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Plans for the new viaduct which will be built to take the new high-speed rail route across the Oxford Canal have been revealed.
Close to the village of Wormleighton, the viaduct will be 62.5m long and will carry the HS2 railway line across the canal, towpath and country lane.
The design is by HS2’s main works contractor EKFB – a team made up of Eiffage, Kier, Ferrovial and Bam Nuttall – working with architects Moxon and design partners ASC – a team made up of Arcadis, Setec and Cowi.
The canal was opened between 1774 and 1790 and was built to carry coal from the Coventry coalfields to Oxford and the River Thames.
Members of the community are invited to provide their feedback on the design and find out more from a series of webinars.
There are choices on the pier design for the viaduct and what type of finish is to be used.
The design of the viaduct has been completed to be as open as possible and to improve the environment for boaters and walkers.
For more details on the viaduct and landscape design, and how to have your say, visit the HS2 Oxford Canal Viaduct virtual exhibition room here.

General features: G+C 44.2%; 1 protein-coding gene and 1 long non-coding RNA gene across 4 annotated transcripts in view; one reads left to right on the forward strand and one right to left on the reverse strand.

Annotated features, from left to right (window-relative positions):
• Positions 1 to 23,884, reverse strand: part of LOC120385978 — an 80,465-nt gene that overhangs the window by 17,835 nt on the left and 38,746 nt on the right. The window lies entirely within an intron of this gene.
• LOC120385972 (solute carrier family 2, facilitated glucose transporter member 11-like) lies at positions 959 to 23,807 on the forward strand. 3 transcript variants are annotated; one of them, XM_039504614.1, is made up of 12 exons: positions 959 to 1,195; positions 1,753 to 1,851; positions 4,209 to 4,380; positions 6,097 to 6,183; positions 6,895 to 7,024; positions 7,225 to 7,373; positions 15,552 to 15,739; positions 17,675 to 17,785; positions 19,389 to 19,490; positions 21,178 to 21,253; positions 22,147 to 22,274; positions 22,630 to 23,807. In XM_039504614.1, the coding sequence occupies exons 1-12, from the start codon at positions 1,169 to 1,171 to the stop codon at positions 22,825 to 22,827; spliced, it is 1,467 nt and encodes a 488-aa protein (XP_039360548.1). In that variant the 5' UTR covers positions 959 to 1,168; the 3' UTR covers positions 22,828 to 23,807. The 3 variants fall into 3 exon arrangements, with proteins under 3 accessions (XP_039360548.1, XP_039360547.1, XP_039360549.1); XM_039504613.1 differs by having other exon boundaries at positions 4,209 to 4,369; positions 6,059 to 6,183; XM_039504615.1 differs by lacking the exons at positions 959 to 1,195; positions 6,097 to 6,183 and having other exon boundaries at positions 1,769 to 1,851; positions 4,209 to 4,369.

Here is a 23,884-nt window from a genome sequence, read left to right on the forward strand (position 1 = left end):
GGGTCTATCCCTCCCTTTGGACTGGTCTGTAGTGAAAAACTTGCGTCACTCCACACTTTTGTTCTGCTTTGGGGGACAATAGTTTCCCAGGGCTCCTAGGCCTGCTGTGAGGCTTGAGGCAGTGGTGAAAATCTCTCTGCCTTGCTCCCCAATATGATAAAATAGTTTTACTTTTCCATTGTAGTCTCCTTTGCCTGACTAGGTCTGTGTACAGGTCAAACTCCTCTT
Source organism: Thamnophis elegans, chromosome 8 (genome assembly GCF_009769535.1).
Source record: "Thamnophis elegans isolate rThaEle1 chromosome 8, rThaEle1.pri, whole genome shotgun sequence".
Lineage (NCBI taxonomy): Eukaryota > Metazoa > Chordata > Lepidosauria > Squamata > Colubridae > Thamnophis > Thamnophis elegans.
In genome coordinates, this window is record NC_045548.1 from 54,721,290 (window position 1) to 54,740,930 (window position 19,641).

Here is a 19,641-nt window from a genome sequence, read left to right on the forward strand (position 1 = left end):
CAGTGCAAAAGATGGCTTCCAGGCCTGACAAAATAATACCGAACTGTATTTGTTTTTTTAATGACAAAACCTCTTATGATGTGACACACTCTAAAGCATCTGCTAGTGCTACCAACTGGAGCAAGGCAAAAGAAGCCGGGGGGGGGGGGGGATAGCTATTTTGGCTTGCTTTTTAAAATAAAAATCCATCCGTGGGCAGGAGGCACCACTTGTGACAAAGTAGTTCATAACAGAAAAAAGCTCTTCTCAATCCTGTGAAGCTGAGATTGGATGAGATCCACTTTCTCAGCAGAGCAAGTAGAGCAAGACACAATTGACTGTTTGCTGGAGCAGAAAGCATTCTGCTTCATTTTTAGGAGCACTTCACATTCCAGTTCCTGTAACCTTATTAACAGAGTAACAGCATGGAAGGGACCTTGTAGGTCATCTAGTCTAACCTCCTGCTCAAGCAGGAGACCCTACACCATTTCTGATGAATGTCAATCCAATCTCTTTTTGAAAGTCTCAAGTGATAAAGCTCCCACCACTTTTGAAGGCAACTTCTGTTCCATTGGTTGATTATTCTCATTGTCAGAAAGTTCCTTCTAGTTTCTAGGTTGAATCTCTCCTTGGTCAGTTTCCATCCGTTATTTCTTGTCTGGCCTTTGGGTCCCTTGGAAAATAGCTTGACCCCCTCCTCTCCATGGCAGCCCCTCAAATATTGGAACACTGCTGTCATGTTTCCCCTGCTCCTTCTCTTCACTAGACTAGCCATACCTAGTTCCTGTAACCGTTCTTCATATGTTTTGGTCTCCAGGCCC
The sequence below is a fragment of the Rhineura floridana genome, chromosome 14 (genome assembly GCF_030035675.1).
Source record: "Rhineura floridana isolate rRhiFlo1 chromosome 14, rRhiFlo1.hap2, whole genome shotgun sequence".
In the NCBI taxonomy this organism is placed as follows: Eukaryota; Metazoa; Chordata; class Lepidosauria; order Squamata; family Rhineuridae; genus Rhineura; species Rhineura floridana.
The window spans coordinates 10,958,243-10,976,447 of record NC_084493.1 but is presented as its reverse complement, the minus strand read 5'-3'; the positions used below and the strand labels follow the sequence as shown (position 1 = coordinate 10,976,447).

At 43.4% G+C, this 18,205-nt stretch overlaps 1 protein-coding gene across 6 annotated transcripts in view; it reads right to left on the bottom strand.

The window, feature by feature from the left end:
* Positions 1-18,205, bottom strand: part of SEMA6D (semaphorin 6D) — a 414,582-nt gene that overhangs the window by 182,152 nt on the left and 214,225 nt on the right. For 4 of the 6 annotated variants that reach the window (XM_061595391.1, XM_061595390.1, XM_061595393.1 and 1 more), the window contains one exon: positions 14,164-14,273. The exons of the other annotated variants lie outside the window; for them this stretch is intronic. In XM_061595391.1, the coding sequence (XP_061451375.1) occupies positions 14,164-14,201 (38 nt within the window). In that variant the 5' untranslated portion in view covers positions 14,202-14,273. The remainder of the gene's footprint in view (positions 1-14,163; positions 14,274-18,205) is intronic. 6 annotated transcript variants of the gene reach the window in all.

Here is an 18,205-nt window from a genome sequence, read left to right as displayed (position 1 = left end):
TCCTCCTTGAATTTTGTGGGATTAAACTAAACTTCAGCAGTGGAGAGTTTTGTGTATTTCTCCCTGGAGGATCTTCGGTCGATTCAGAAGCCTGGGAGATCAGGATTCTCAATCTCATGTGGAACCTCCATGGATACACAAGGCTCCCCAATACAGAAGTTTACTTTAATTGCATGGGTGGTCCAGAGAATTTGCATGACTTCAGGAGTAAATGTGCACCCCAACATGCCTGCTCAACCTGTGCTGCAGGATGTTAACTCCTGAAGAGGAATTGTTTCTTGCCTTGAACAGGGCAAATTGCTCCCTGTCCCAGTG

HS2 Project Client Director, Ambrose McGuire said: “The Oxford Canal Viaduct is one of eight key design elements on the central section of the HS2 route and I’m pleased to see the amount of thought that’s been put into the design. The building of the canals revolutionised transportation and helped to build modern Britain so it’s great to see how our contemporary design includes a nod back to those eighteenth-century pioneers.
“We’re keen to hear what the community has to say and I would encourage anyone with an interest in the bridge to have a look at the designs and let us know their views.”
EKFB Technical Director, Janice McKenna said: “We were given the challenge of designing a structure that would sit as lightly as possible above the canal, while being low enough to protect views across the countryside.
“That’s why we came up with the idea of lengthening the span over the canal to bring in light, while keeping the continuity of the towpath and using the same kind of rough-cut masonry that is such a feature of the existing canal bridges. I hope the community like the designs and look forward to hearing their views.”
This article first appeared on www.railadvent.co.uk
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